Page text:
My uncle remained silent and seemed a bit embarrassed at the proposal of my grandfather, which made my grandfather disappointed and he complained about this to the famous sufi leader of Narinda (in Old Dhaka) Shah Ahsanullah with whom my grandfather had a very good relationship. My uncle respected Shah Ahsanullah for two reasons: firstly because he was of his father’s age, and secondly because one of his sisters was married to Shah Ahsanullah’s son. After my grandfather’s complaint, Shah Ahsanullah called my uncle and asked why he was reluctant to get his sister married to my father. My uncle said, “I have observed this boy closely and like him very much, but how will my sister live in a village? She may feel that I have tried to get rid of her as her father is not alive”. In answer to that, Shah Ahsaullah said, “You will not find a boy like him among thousands in terms of education, looks and family background. Do you think he will live in the village forever? You should agree to this proposal if you don’t have any other objections.” My uncle immediately accepted the proposal.

My Mother’s Circumstances in the Village

My mother related her experience of village life to me. The first major challenge she encountered after arriving there as the daughter-in-law was with language. The language of Old Dhaka was a type of Urdu, which was the spoken language of all respectable families including the families in ‘Mia Saheb’s Estate’. No one in the village could understand my mother’s Urdu including my grandmother; on the other hand, whatever Bangla my mother knew was quite different from the dialect spoken in the village. So she found herself in an awkward situation failing to communicate with anyone. My mother became the centre of amusement for the maid servants and other ladies from neighbouring houses. They would burst into laughter when my mother would stare at them with blank face failing to understand their jokes. Even my grandmother felt helpless in seeing my mother’s situation.

Rumour spread around the village that there was a foreign daughter-in-law in the Moulvi House8 who was so pretty that one could not take one’s eyes off her and who makes everyone happy with her sweet smiles. However, she remains silent when she is spoken to. She is not dumb, but what she says is incomprehensible.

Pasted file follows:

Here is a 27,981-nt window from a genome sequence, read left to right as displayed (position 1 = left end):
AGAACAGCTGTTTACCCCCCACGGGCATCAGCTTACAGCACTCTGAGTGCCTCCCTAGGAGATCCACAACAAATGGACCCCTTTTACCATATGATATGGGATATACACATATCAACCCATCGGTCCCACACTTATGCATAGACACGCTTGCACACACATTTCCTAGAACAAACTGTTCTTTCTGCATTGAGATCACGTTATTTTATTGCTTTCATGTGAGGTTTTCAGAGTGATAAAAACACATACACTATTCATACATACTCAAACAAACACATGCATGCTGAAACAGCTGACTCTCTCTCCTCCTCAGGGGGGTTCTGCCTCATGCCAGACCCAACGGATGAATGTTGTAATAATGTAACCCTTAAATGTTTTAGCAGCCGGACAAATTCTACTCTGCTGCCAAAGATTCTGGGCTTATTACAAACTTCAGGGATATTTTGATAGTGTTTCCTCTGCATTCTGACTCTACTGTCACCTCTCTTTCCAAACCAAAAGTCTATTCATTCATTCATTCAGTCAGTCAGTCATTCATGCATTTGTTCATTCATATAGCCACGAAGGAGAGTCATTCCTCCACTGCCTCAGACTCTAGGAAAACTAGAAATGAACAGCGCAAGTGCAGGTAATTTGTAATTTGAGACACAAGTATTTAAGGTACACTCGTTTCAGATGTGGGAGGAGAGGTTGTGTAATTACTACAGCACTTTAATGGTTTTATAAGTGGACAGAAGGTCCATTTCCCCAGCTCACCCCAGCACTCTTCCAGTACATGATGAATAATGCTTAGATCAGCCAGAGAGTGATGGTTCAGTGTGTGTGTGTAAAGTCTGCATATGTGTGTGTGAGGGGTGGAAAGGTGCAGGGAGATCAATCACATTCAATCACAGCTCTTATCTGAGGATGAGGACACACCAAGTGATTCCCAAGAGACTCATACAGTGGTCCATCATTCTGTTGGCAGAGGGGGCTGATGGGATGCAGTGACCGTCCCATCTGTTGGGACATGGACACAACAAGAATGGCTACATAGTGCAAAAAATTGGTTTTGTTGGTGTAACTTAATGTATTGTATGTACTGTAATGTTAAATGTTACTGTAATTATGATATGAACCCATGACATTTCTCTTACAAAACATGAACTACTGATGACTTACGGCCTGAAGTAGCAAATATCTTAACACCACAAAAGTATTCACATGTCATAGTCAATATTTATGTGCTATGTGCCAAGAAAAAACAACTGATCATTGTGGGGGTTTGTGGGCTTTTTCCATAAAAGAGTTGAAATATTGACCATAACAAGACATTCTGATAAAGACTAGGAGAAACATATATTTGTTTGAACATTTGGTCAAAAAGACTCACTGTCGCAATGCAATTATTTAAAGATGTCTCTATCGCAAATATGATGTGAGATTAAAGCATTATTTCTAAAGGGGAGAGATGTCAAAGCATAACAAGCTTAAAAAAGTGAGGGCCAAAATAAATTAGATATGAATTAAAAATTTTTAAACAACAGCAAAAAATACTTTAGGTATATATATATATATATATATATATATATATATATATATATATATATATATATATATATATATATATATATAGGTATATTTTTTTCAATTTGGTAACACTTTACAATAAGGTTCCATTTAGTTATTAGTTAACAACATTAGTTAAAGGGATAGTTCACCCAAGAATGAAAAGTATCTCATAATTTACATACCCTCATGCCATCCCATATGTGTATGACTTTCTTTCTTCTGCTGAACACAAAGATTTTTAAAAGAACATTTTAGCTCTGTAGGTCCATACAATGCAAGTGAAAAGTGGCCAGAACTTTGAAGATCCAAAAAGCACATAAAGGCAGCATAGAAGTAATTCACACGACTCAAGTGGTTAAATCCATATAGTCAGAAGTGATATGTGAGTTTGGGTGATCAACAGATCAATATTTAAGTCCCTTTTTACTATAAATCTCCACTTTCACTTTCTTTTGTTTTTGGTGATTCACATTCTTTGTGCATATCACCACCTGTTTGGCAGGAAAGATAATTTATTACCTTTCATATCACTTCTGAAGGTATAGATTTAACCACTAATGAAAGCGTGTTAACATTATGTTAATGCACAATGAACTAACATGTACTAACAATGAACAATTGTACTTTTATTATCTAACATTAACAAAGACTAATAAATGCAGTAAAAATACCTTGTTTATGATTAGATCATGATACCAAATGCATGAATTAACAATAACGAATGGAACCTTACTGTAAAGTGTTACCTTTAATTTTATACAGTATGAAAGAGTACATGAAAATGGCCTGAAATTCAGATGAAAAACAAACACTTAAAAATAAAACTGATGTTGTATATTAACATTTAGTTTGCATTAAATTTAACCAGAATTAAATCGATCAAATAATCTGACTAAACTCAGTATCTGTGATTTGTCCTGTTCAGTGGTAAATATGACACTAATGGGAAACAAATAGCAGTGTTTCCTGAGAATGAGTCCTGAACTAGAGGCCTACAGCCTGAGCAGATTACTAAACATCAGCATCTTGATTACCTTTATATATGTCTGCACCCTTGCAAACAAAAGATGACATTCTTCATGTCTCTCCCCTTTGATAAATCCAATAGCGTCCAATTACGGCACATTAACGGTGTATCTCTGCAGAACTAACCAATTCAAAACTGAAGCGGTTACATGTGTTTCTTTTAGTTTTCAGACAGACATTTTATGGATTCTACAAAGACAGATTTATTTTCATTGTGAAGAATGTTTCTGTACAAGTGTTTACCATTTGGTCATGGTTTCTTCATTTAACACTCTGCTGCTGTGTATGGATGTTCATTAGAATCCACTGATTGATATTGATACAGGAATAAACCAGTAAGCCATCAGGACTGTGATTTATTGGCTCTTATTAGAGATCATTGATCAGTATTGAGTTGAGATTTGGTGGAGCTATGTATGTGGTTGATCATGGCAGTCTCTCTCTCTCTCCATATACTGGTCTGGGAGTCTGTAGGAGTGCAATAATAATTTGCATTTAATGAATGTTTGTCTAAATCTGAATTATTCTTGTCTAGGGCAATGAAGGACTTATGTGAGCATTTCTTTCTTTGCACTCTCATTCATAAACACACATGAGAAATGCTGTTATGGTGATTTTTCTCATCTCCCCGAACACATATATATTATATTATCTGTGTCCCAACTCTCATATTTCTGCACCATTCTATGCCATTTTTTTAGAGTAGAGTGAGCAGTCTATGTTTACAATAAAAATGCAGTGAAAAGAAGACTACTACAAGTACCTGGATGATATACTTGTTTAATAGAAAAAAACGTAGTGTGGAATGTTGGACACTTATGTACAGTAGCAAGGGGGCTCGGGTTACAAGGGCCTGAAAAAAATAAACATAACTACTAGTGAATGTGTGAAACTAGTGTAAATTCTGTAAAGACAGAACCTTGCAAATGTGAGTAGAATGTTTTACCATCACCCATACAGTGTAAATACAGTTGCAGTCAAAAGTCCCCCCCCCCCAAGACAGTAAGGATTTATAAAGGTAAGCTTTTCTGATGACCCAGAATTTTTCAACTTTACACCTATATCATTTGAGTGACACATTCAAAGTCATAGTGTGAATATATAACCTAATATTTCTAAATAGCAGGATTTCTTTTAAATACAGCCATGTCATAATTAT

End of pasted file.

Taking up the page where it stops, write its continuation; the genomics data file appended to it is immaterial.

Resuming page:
When my mother would become exhausted with rural life she would write to her brother who would realise that his dear sister wanted to come to Dhaka. Accordingly he would send my youngest uncle to bring my mother home.

Only my grandfather was able to communicate with her in Urdu. Occasionally, my grandfather would go inside the house to inquire about my mother and her timidity would instantly disappear as she would speak freely to her father in law without any inhibition. My mother became familiar with village life within a year. After spending 15 years there, she finally gained the opportunity to enjoy life in a city again when my father was transferred to Chandina9 in 1936.

I heard from my father that once there was a cholera epidemic in the village and my mother was caught with severe diarrhoea, which made my grandfather extremely concerned to the point that he shed tears for her. When my father tried to console him he said, “I know that I can get another daughter-in-law if she doesn’t make it, but where will I get a daughter-in-law like her? That is why I am pleading to Allah for her recovery.” My mother was able to endure all the difficulties of village life due to the sincere love and care of my grandparents.

1 Martyr – The Arabic word for someone who is killed while striving in the cause of Allah

2 After Hijri, a reference to the Islamic Calendar

3 One of the most revered sufi leaders in Islamic history from Baghdad

4 Prophet Mumammad’s (PBUH) actions, sayings, and approvals are known as Hadith.

5 an area adjacent to Dhaka

6 A now extinct tradition where poor meritorious students would be given accommodation and food in exchange for teaching the children in that household.

7 Optional early morning prayer before the scheduled morning prayer time – a prayer known as very special in Islamic tradition

8 The author’s ancestral house in the village was known as Moulvi House

9 A town in the district of Comilla

My Journey Through Life Part 2





(Abridged translation of the author’s original Bangla memoir, Jibone Ja Dekhlam)

Translated and Edited by Dr Salman Al-Azami

Copyright – The Ghulam Azam Foundation

Chapter Two

My Family Background


Our beloved Prophet (PBUH) said, “If one’s deeds pull them behind, their family cannot bring them forward”. This proves that there is nothing to be proud of in one’s family background; the most important things here are faith and actions. There have been disbelievers in prophets’ families, and prophets have been born in families of disbelievers. However, family background can be significant if there is a combination of good family and good character.